By Bren Dubay
Interns arrived last weekend. The Gospel reading at Gathered Worship was from Luke — the Sermon on the Plain. It seemed a perfect reading for the start of a new internship term. I told the interns that they had come to a remarkable place. And Koinonia is. But it is not Utopia and I stressed that they would not see perfection — everyone loving enemies all the time, everyone doing good for, blessing, praying for enemies all the time, everyone doing unto others as we would have them do unto us all the time. In the Sermon on the Plain, Jesus instructs that we do these things. We fail. Sometimes we fail spectacularly. But what I told the new interns and the rest gathered there is what they would see is a real effort, a sincere effort, a very intentional effort to live the Sermon on Plain and the Sermon on the Mount day in and day out
What do we do at Koinonia? We can easily answer that with a “I take care of the pecans,” “I cook,” “I correspond with prisoners,” “I manage guest reservations,” “I visit the sick,” “I clean,” “I make sure the vehicles have oil,” “I work with people who suffer from chronic pain,” “I grow vegetables, grapes, blueberries,” “I facilitate the Circle of Friends,” “I write,” “I keep the bakery going,” and on and on. But really, truly, a more accurate answer to the question would be, “We fall down, we get up, and we fall down again.”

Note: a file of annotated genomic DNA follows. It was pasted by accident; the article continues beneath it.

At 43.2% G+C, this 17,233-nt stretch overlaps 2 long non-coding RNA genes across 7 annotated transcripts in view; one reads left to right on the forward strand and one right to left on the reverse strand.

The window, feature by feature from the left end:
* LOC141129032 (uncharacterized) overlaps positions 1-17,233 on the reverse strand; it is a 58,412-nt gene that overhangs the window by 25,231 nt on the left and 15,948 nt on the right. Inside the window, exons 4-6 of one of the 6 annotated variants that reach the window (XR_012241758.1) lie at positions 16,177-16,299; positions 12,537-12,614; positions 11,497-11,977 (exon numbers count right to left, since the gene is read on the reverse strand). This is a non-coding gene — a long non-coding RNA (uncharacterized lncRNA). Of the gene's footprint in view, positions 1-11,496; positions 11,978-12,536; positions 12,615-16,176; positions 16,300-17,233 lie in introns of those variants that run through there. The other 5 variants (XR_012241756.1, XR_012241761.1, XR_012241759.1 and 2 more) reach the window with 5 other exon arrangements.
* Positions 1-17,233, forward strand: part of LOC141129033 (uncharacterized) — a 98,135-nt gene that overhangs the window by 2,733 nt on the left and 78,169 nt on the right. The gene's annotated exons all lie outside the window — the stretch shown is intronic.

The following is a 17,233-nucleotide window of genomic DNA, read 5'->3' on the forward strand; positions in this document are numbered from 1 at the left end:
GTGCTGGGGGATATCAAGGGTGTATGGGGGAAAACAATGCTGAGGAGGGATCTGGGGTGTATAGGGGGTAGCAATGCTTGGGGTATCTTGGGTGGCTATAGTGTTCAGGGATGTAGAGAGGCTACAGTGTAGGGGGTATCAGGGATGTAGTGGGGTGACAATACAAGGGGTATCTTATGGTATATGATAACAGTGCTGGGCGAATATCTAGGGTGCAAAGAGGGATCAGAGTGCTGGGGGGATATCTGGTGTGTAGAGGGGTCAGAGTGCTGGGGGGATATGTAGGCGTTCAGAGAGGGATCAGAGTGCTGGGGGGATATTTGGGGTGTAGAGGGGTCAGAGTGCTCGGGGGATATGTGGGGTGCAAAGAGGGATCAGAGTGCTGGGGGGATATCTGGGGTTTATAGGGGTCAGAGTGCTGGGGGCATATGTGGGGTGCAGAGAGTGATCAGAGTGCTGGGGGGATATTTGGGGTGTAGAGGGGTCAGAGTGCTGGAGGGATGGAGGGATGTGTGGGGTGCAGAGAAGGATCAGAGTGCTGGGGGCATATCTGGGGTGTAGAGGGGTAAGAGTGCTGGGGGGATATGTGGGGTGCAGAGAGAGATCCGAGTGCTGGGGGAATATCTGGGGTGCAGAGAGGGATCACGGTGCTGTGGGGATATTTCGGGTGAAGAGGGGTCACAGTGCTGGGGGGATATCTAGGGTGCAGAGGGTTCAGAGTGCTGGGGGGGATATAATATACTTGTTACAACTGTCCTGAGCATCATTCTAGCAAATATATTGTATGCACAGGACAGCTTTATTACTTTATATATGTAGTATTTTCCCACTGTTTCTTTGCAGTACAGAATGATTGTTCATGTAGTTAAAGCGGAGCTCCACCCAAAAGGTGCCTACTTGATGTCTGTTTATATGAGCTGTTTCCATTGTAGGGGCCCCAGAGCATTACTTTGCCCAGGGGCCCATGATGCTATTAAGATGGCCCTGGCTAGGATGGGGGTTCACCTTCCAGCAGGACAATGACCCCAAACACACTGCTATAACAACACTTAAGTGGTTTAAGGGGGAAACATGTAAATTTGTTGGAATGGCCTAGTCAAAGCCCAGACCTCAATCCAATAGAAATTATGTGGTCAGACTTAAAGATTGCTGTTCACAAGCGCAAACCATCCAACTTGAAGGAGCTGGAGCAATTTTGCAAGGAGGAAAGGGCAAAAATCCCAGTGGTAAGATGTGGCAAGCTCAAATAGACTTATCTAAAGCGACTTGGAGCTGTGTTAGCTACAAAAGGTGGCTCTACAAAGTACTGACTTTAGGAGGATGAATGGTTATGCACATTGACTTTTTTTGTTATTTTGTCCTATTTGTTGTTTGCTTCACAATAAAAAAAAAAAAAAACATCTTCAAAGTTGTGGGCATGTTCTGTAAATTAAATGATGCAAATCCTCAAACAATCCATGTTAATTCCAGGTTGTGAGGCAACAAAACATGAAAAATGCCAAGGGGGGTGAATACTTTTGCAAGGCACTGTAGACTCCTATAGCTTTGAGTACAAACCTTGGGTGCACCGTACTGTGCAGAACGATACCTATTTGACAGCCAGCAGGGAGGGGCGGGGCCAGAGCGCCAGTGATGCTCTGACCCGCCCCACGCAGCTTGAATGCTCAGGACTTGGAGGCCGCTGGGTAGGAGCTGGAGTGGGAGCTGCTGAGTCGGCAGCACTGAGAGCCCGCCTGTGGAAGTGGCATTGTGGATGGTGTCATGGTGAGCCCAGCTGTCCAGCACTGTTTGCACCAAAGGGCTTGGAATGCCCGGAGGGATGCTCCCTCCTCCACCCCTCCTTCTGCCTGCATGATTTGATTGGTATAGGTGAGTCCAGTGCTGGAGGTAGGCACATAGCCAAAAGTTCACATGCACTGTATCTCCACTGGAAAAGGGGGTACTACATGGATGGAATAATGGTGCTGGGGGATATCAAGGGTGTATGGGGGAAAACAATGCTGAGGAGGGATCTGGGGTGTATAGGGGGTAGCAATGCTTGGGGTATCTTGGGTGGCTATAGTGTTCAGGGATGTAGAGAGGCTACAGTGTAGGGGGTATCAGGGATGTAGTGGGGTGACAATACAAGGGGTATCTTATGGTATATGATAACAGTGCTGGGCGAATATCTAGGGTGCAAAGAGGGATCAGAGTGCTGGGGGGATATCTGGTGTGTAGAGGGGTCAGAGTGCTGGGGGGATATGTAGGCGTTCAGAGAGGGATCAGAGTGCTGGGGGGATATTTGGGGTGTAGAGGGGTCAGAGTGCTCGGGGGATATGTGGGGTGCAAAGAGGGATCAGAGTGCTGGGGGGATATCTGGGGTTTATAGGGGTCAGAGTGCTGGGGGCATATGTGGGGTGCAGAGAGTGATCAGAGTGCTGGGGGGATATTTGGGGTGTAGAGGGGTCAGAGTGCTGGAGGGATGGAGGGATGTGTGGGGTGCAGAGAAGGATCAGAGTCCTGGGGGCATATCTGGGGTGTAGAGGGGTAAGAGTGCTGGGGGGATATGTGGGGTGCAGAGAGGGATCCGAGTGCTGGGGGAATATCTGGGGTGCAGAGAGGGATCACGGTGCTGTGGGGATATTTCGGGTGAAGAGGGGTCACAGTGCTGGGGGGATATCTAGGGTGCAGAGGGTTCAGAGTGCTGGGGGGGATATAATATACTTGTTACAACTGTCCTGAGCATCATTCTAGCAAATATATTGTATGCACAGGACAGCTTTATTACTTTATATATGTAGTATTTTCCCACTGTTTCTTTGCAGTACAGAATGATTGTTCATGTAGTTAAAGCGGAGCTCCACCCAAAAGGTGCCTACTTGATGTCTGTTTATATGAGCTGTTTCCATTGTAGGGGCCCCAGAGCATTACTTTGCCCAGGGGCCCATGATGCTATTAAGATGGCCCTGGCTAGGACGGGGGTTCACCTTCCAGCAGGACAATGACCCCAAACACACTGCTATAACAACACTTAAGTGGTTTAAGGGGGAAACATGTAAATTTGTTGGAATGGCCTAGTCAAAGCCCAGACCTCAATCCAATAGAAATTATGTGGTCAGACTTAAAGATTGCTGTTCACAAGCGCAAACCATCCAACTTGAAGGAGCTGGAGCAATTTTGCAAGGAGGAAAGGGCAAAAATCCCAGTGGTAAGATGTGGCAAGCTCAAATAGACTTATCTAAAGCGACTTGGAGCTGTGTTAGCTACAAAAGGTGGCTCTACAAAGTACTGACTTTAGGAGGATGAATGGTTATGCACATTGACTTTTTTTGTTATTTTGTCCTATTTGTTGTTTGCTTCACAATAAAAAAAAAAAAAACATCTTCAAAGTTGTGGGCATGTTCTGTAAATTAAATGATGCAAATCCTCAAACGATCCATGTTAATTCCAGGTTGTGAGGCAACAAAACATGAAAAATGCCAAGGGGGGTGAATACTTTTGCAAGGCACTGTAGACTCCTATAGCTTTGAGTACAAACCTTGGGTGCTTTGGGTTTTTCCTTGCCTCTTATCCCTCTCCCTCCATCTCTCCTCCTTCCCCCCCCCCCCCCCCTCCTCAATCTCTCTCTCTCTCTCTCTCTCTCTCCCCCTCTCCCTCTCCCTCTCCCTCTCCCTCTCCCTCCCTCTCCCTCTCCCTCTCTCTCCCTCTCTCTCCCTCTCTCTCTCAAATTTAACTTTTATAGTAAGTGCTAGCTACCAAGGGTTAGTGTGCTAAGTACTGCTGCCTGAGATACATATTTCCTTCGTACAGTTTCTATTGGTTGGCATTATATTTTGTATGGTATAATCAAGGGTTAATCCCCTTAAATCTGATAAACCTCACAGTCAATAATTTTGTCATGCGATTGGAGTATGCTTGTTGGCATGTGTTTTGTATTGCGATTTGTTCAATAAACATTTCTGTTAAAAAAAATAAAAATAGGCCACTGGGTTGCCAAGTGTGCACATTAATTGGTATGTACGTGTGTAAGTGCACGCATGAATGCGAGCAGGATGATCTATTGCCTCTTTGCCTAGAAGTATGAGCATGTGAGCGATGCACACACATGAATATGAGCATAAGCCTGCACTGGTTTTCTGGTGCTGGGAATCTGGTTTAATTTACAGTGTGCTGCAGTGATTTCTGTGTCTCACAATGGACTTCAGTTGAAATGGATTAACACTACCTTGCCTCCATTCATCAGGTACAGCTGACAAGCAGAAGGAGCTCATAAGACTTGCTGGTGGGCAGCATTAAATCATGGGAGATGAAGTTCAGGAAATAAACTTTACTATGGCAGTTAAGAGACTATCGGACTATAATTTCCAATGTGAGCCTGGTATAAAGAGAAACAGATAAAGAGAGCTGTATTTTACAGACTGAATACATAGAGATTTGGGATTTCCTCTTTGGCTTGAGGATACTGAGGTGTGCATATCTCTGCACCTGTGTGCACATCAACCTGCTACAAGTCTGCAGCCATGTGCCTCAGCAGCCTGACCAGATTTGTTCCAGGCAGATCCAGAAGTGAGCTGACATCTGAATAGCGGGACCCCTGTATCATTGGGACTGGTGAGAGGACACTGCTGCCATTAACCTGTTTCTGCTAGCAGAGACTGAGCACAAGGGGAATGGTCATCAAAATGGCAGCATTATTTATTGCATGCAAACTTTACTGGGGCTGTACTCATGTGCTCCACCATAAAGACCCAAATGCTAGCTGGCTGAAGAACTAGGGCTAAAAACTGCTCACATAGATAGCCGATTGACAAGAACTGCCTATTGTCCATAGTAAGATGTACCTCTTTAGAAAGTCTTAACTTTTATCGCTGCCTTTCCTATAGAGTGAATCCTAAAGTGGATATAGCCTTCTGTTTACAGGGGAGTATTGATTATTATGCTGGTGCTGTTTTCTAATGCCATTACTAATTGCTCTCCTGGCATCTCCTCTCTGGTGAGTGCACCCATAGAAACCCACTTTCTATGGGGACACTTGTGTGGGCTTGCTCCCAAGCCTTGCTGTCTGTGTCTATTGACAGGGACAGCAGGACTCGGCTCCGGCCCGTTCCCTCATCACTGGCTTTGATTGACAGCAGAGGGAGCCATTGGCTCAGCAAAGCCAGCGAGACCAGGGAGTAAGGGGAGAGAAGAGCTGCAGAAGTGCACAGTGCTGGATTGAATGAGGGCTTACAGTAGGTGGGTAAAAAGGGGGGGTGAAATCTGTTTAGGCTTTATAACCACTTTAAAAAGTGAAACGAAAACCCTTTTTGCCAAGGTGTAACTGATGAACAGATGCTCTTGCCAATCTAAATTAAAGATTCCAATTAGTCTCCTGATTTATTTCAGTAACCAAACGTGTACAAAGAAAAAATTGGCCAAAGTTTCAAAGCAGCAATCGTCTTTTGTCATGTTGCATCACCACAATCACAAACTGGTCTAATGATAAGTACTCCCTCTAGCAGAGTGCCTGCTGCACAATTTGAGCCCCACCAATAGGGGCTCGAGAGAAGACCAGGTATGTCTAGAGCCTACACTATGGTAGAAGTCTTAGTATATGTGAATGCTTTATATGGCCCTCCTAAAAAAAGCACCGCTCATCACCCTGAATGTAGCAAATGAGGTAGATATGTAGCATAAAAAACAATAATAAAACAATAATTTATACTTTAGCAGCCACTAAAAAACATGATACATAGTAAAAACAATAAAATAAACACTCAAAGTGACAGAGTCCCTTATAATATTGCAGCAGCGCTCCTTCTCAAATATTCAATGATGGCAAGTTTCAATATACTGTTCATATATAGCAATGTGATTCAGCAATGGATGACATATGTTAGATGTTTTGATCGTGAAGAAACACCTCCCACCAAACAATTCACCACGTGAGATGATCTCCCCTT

Those of us here have either committed ourselves to a way of life or to coming every day to support those attempting to live this way of life. Those of us who have committed to the communal way of life take vows agreeing that we will be guided by Jesus’ Sermon on the Mount and Sermon the Plain; we have committed ourselves to being family. We have committed ourselves to a particular place. We have committed to go to God together. We devote ourselves to spiritual development and good works. What’s more, these deep and specific commitments are for the long haul. In essence, we promise each other and ourselves that we will not run away—even when it gets rough. And rough it gets. And, oh, yes, we do tasks, chores, and work to support ourselves.
Interns, for a period of time, immerse themselves into the communal way of life we follow here. We hope they take what they learn and experience into whatever configuration of community they choose. We try to show them a set of guiding principles that are constructive, healthy, and sensible. A good life, a mature, wholehearted life, takes commitment.
In the Rule of Benedict, Benedict writes, “anticipate one another in honor; most patiently endure one another’s infirmities, whether of body or character.” This is sound advice for interns, for members of Koinonia, or for anyone. Community is about bearing each other’s burdens, staying when things get hard, doing the chores you don’t like, and being family. For our community, above all, we try and fail and try again to live up to this Sermon on the Plain
One of the best ways to learn about community and to see the imperfect and beautiful ways it works out is by becoming an intern at Koinonia. We have room for more interns. There are three terms a year — spring, summer and fall. Give it some thought and then apply?